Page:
‘Yes, I’m sorry to say,’ said Brody. ‘Ben Gardner’s. We’ll get you out to it tomorrow. Do you think you can catch that fish?’
‘I’m not going to catch it.’
‘Then what are you going to do?’
‘I don’t know. I’ll see.’
Brody looked into Hooper’s eyes and said, ‘I want somebody to kill that fish.’ Hooper laughed. ‘Who are you going to get to do the job?’
‘There’s a fisherman called Quint,’ said Meadows. ‘But I don’t know much about him. He works somewhere near Promised Land Beach.
Hooper said, ‘Look, Mr Brody, this is only a shark!’
Brody began to feel angry. Hooper did not understand!
The next day Larry Vaughan met Brody and Hooper. ‘Hello, Martin. I heard about Ben Gardner. What are you going to do?
‘We closed the beaches down.’
‘I know that! Nobody is coming to Amity now.’
‘So what do you want me to do?’ said Brody.
‘I thought… Can we open the beaches for the Fourth of July weekend?’
‘No, we cannot.’
‘No, you listen, Larry. I listened to you before, and two people died. We’re going to catch that fish. Then we’ll open the beaches.’
‘But this town is dying!’
‘I’ know, Larry,’ said Brody. ‘But we can do nothing about it.’
The next weekend Amity was very quiet. The beaches did not open.
Hooper went up and down the shore in Ben Gardner’s boat.’ I don’t think that shark is here,’ he told Brody on Sunday night.’ There are other fish near the beaches. And other fish don’t stay in the water near Great White Sharks.’
‘Perhaps you are right,’ said Brody. ‘But I want the beaches to stay closed.’
On Thursday morning Larry Vaughan called Brody into his office. Hooper was there, and there were some other important men from the town.
Everybody sat around a table. Then Vaughan said, ‘Martin, we want you to open the beaches. The town is dying. People are losing their jobs.’
‘And what do we do about the shark?’ said Brody.
Vaughan said, ‘Mr Hooper will tell us about that.’
‘I don’t think the shark will come back,’ said Hooper.
‘I’m sorry’ said Brody. ‘I’m not opening the beaches.’
Larry Vaughan was very angry. ‘The people of this town gave you your job. You work for us.’
Brody said, ‘You can have my job any time you want it.’
The phone rang on Vaughan’s desk. He looked very angry but he picked it up. ‘It’s for you, Martin,’ he said.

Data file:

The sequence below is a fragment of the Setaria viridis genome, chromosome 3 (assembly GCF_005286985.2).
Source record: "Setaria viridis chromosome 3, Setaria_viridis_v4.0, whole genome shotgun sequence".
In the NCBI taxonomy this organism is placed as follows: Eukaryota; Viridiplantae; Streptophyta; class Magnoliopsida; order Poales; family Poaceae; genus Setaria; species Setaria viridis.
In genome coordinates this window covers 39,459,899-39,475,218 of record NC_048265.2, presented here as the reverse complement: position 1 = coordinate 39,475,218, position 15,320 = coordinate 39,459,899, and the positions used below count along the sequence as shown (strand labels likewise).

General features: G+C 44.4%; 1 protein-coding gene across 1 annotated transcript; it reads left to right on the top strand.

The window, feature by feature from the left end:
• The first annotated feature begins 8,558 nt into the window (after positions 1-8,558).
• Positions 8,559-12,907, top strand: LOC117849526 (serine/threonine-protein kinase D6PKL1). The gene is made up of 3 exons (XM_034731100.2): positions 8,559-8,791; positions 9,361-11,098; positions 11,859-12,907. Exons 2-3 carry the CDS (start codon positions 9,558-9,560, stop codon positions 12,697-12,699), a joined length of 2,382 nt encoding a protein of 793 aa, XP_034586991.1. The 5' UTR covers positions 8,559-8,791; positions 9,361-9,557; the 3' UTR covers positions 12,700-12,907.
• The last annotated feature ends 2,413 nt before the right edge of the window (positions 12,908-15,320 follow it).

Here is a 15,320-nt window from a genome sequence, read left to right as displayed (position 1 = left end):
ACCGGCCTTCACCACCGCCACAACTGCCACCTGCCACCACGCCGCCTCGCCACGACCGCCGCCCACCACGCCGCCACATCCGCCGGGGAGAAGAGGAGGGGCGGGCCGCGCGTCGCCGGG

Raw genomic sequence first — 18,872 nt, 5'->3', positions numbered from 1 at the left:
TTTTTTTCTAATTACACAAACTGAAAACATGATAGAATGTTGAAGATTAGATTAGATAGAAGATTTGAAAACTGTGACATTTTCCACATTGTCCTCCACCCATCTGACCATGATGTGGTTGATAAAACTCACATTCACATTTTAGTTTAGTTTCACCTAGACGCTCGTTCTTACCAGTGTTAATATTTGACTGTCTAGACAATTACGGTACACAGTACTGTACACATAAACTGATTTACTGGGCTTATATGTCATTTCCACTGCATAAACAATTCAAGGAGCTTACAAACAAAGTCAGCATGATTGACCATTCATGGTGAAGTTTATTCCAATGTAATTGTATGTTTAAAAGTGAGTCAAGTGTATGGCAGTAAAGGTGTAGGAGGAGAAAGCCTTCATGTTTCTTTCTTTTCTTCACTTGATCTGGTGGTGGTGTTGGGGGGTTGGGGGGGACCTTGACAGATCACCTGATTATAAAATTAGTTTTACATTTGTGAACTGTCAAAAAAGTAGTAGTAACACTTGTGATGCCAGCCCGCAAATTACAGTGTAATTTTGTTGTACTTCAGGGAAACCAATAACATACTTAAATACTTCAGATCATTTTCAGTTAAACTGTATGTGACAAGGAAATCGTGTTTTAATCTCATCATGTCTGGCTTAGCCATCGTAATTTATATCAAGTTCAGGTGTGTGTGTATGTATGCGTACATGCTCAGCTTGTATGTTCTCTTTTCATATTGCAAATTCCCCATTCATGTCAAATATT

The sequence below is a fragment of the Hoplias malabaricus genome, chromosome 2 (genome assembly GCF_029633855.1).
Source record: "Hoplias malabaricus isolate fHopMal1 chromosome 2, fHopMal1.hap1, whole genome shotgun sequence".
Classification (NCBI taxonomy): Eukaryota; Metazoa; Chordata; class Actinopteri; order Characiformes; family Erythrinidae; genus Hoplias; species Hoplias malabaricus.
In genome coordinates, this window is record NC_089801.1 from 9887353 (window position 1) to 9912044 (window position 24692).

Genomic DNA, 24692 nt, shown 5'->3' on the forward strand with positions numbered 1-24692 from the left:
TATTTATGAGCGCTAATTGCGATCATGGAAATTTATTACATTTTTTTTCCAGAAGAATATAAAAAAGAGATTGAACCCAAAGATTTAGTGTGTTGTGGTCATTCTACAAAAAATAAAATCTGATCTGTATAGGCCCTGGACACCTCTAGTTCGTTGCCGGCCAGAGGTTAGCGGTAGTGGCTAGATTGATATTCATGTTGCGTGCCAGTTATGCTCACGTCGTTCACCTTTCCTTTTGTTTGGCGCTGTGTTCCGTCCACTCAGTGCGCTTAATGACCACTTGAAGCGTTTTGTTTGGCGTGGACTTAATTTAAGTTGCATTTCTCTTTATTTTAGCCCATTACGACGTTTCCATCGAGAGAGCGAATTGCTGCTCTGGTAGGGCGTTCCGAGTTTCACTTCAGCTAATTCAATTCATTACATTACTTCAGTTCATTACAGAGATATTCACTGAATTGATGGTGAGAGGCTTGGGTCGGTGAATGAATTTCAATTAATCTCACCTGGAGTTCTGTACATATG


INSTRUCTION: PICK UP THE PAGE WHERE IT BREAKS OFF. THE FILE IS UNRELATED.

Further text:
Brody went outside to take the call. It was from Harry Meadows.
‘What’s happening?’ said Harry.
‘They want me to open the beaches,’ said Brody. ‘What shall I do, Harry?’
‘I’ think Hooper is right. And Vaughan is going to open the beaches. You can’t stop him.’
‘OK,’ said Brody. ‘I’ll think about it. Thanks for the call.’ He put down the phone and went back into Vaughan’s office.
Brody looked at his old friend. ‘I’ll open the beaches,’ he said.
‘I’m not finished. I’ll open the beaches, but Hooper will go up and down in the boat. I want everybody to know the danger.’
‘You can’t do that!’ Vaughan said.
‘I’ can do it, Larry, and I will.’
On Saturday morning, Brody stood on the Scotch Road Beach.
About a kilometre out to sea Hooper was in Ben Gardner’s old boat. Brody watched it move slowly to the east.
Brody took out his radio and said, ‘Hooper, this is Brody. Is there anything out there?’ There was no answer. ‘Hooper, this is Brody. Can you hear me?’
A short time later Hooper answered. ‘Sorry,’ he said. ‘I’ thought I saw something. The light is very strong out here.’
It was a sunny day. Most of the people on the beach were young. Nobody was in the sea.
A man and woman came over to Brody. They were very fat. Behind them were two children.
‘Can I help you?’ Brody said.
‘Is this the beach with the shark?’ said the man. ‘I’ saw it on TV.’
‘There was a shark here,’ said Brody. ‘But it isn’t here now. And with any luck, it won’t come back.’
The family went away. They were not happy. Brody looked at his watch. It was 12.15.
By 2.30 there were not many people on the beach. Brody walked down towards the water. A boy walked past.
‘What are you doing?’ said Brody to the boy.
‘I’m going swimming.’
‘Don’t stay in too long.’
‘I won’t.’ The boy ran into the water and began to swim.
Brody watched him swim out a hundred metres.
Suddenly the Flicka began to move faster. Brody put his radio to his mouth and said, ‘Can you see something, Hooper?’
The boat slowed and then stopped. Another of Brody’s policemen heard him speak. ‘What’s happening?’ he asked.
‘I’ don’t know said Brody. Again he said into the radio, ‘Can you see anything, Hooper?’
‘Yes. I can see something,’ Hooper answered.
‘What is it?’
‘I’ don’t know… Perhaps my eyes are tired.’
‘There’s a boy swimming out there,’ said Brody. ‘Where?’ said Hooper. ‘About fifty metres out. I’ll tell him to come in.’ Brody turned the radio off. Then he put his hands to his mouth and called out, ‘Come in!’
The boy did not hear. Brody turned on the radio. ‘Hooper, he can’t hear me. Can you tell him to come in?’
‘OK, ‘said Hooper. ‘I’ll be there in a minute.’